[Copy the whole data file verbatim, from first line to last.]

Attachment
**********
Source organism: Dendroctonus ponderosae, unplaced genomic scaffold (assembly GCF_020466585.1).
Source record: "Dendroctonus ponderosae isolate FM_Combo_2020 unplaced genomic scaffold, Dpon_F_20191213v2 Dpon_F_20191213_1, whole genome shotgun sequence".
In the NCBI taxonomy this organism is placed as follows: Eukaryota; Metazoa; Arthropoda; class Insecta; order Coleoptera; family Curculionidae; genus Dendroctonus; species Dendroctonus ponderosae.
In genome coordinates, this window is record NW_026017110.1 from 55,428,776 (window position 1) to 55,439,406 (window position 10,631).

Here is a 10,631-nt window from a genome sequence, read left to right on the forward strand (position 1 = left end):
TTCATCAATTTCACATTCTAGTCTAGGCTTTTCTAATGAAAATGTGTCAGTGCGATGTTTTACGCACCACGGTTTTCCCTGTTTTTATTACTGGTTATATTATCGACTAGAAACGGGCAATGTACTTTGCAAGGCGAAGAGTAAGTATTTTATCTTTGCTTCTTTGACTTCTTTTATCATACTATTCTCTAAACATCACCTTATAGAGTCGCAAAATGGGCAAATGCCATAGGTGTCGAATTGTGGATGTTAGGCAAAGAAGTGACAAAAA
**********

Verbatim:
Source organism: Dendroctonus ponderosae, unplaced genomic scaffold (assembly GCF_020466585.1).
Source record: "Dendroctonus ponderosae isolate FM_Combo_2020 unplaced genomic scaffold, Dpon_F_20191213v2 Dpon_F_20191213_1, whole genome shotgun sequence".
In the NCBI taxonomy this organism is placed as follows: Eukaryota; Metazoa; Arthropoda; class Insecta; order Coleoptera; family Curculionidae; genus Dendroctonus; species Dendroctonus ponderosae.
In genome coordinates, this window is record NW_026017110.1 from 55,428,776 (window position 1) to 55,439,406 (window position 10,631).

Here is a 10,631-nt window from a genome sequence, read left to right on the forward strand (position 1 = left end):
TTCATCAATTTCACATTCTAGTCTAGGCTTTTCTAATGAAAATGTGTCAGTGCGATGTTTTACGCACCACGGTTTTCCCTGTTTTTATTACTGGTTATATTATCGACTAGAAACGGGCAATGTACTTTGCAAGGCGAAGAGTAAGTATTTTATCTTTGCTTCTTTGACTTCTTTTATCATACTATTCTCTAAACATCACCTTATAGAGTCGCAAAATGGGCAAATGCCATAGGTGTCGAATTGTGGATGTTAGGCAAAGAAGTGACAAAAA